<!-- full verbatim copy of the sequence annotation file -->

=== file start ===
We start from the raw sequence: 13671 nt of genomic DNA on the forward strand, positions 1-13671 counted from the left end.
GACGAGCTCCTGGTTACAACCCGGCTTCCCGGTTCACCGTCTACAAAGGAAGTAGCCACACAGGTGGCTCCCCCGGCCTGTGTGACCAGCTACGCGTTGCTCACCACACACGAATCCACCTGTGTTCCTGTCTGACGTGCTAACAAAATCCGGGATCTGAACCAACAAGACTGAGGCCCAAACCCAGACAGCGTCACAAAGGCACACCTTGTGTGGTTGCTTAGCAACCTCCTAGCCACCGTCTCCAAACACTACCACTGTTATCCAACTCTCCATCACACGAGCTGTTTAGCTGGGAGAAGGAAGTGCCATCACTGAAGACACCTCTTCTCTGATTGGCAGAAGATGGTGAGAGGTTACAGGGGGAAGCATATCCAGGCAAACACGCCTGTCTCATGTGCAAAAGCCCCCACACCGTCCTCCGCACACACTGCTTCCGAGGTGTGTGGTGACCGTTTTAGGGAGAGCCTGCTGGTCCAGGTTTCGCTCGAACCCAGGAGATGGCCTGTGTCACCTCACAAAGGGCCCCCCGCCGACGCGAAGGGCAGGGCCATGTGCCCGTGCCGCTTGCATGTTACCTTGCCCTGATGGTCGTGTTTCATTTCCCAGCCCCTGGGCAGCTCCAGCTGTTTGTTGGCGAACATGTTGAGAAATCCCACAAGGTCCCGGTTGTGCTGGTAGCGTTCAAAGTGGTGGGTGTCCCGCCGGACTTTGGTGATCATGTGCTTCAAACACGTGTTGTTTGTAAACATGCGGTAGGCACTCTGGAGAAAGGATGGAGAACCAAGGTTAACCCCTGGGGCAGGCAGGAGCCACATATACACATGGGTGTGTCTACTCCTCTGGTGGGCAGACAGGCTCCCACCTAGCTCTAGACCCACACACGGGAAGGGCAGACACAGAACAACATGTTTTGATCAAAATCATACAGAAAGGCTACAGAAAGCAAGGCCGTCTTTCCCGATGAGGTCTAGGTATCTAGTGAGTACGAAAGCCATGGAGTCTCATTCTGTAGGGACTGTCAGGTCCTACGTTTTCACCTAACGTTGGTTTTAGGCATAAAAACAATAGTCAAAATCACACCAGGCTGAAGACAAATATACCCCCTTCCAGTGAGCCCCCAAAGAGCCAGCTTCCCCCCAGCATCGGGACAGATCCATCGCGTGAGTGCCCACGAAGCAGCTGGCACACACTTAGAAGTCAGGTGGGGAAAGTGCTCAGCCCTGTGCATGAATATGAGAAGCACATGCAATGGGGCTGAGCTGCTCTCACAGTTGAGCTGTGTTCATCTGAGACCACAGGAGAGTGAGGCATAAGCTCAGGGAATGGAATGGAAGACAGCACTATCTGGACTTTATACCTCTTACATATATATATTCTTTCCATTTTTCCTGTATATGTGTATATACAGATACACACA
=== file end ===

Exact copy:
We start from the raw sequence: 13671 nt of genomic DNA on the forward strand, positions 1-13671 counted from the left end.
GACGAGCTCCTGGTTACAACCCGGCTTCCCGGTTCACCGTCTACAAAGGAAGTAGCCACACAGGTGGCTCCCCCGGCCTGTGTGACCAGCTACGCGTTGCTCACCACACACGAATCCACCTGTGTTCCTGTCTGACGTGCTAACAAAATCCGGGATCTGAACCAACAAGACTGAGGCCCAAACCCAGACAGCGTCACAAAGGCACACCTTGTGTGGTTGCTTAGCAACCTCCTAGCCACCGTCTCCAAACACTACCACTGTTATCCAACTCTCCATCACACGAGCTGTTTAGCTGGGAGAAGGAAGTGCCATCACTGAAGACACCTCTTCTCTGATTGGCAGAAGATGGTGAGAGGTTACAGGGGGAAGCATATCCAGGCAAACACGCCTGTCTCATGTGCAAAAGCCCCCACACCGTCCTCCGCACACACTGCTTCCGAGGTGTGTGGTGACCGTTTTAGGGAGAGCCTGCTGGTCCAGGTTTCGCTCGAACCCAGGAGATGGCCTGTGTCACCTCACAAAGGGCCCCCCGCCGACGCGAAGGGCAGGGCCATGTGCCCGTGCCGCTTGCATGTTACCTTGCCCTGATGGTCGTGTTTCATTTCCCAGCCCCTGGGCAGCTCCAGCTGTTTGTTGGCGAACATGTTGAGAAATCCCACAAGGTCCCGGTTGTGCTGGTAGCGTTCAAAGTGGTGGGTGTCCCGCCGGACTTTGGTGATCATGTGCTTCAAACACGTGTTGTTTGTAAACATGCGGTAGGCACTCTGGAGAAAGGATGGAGAACCAAGGTTAACCCCTGGGGCAGGCAGGAGCCACATATACACATGGGTGTGTCTACTCCTCTGGTGGGCAGACAGGCTCCCACCTAGCTCTAGACCCACACACGGGAAGGGCAGACACAGAACAACATGTTTTGATCAAAATCATACAGAAAGGCTACAGAAAGCAAGGCCGTCTTTCCCGATGAGGTCTAGGTATCTAGTGAGTACGAAAGCCATGGAGTCTCATTCTGTAGGGACTGTCAGGTCCTACGTTTTCACCTAACGTTGGTTTTAGGCATAAAAACAATAGTCAAAATCACACCAGGCTGAAGACAAATATACCCCCTTCCAGTGAGCCCCCAAAGAGCCAGCTTCCCCCCAGCATCGGGACAGATCCATCGCGTGAGTGCCCACGAAGCAGCTGGCACACACTTAGAAGTCAGGTGGGGAAAGTGCTCAGCCCTGTGCATGAATATGAGAAGCACATGCAATGGGGCTGAGCTGCTCTCACAGTTGAGCTGTGTTCATCTGAGACCACAGGAGAGTGAGGCATAAGCTCAGGGAATGGAATGGAAGACAGCACTATCTGGACTTTATACCTCTTACATATATATATTCTTTCCATTTTTCCTGTATATGTGTATATACAGATACACACA